A report published by Education International has put the world’s biggest private education company on notice, detailing the multinational’s threat to education quality and access through the pursuit of its financial interests.
In a letter to Pearson’s CEO John Fallon, which precedes a six-page Stakeholders’ Report, EI expresses its concern over the perilous impact that the company is exerting on the sector. The document stresses that while Pearson’s stated mission is to “empower people to progress in their lives through learning,” its business strategy is built on the idea that education is not a public good or a human right but rather a commodity that can be bought and sold.
The stakeholders’ report relates the privatization of education to a shift in national governments’ commitment “towards marketized solutions to education problems.” Proponents of this global trend aim to achieve a higher efficiency and effectiveness in education. Though by becoming involved in the education sector as one of its major players, Pearson “ultimately hopes to earn a significant return on the $5 trillion USD spent globally on education each year,” the report underlines.
The report and letter question Pearson’s claims that it is helping to improve students’ learning outcomes and increase access to quality education by being a “profitable and cash generative company.” However, on the contrary, the report argues that the company’s current business strategy is undermining the very fabric of public education.
In his letter to the Pearson CEO, Fred van Leeuwen, EI General Secretary, writes that “Pearson needs the conviction to stand up and truly invest in its claims that it is a socially responsible business committed to empowering all lives through learning,” and by doing so “it would promote the principles of educational access and equity for all young people and protect the democratic rights of teachers and students.”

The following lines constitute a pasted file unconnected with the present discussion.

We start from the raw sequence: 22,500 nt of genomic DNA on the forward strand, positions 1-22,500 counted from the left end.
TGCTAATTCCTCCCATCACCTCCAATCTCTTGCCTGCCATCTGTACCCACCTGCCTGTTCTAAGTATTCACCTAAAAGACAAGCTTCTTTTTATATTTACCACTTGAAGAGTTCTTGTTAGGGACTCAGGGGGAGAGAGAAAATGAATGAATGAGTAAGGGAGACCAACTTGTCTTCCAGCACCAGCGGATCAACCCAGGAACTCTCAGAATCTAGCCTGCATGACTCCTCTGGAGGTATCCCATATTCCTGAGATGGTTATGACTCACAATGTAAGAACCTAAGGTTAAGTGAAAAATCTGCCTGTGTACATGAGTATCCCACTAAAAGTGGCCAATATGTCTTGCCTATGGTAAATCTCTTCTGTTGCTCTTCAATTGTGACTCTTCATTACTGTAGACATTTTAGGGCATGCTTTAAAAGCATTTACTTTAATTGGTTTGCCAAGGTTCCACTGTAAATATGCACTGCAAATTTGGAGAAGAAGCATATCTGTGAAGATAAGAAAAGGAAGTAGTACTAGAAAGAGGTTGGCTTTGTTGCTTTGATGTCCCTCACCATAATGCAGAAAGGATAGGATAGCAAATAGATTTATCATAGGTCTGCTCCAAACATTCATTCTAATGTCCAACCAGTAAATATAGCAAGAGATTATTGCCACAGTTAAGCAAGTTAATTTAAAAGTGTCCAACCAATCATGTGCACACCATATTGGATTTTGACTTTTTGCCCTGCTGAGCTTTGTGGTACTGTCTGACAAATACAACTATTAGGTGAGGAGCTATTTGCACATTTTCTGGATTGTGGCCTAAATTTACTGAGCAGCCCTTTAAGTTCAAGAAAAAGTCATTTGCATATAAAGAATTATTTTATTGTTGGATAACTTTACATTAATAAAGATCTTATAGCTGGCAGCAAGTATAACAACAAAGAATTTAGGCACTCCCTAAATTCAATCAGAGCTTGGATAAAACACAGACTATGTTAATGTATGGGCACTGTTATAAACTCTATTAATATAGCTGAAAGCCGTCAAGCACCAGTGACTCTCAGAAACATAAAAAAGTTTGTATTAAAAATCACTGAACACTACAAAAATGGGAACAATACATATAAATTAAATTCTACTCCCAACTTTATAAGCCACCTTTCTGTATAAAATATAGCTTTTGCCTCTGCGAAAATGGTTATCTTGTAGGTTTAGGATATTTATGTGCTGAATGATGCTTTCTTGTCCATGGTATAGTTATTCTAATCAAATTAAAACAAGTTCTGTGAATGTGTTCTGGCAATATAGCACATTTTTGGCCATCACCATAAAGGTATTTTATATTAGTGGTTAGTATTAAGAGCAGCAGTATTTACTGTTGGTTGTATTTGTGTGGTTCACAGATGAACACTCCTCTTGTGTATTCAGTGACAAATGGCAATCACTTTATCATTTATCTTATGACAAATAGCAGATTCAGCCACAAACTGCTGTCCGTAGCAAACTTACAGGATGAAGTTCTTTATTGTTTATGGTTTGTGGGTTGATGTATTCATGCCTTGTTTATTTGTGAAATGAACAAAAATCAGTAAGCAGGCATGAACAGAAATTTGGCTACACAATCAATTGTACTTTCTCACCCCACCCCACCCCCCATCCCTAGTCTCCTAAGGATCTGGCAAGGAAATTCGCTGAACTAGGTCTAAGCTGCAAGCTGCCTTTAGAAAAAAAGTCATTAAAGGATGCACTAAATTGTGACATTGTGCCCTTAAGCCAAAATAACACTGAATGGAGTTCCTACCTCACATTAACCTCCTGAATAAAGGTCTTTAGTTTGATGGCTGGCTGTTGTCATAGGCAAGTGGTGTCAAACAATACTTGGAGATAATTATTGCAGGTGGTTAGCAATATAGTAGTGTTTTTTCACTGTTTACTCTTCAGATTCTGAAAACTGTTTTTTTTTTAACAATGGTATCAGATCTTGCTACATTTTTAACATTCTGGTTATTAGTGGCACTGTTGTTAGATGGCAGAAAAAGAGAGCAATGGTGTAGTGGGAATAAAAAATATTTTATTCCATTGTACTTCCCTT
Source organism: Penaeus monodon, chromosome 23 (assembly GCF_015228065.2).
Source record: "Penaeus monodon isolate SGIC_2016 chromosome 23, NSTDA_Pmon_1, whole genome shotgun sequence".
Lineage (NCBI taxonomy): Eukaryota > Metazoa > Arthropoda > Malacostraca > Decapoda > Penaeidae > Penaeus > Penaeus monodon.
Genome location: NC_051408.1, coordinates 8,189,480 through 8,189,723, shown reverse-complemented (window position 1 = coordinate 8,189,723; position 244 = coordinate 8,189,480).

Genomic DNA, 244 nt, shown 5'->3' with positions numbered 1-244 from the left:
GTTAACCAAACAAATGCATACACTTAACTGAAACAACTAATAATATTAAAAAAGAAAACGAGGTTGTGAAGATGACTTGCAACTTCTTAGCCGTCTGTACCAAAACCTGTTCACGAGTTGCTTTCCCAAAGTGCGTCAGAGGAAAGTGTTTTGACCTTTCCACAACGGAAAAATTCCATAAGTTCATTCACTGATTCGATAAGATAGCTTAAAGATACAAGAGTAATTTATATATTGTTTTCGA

Action by a coalition of EI affiliates challenging Pearson's business practices, and introducing a shareholder resolution calling on Pearson to stop focusing on over-testing and school privatisation:
Pearson PLC is the world’s largest education company, or ‘edubusiness,’ with operations in more than 70 countries. Its services range from the provision of learning materials, assessments and education-related services to governments, schools, teachers, parents and students, to the creation of for-profit private schools, especially in the Global South.
To send a clear message to Pearson that every child has the right to a free, high quality public education, click on www.tellpearson.org and add your name to the campaign.
Download here Pearson Stakeholders’ Report and related correspondence sent to Pearson CEO, John Fallon.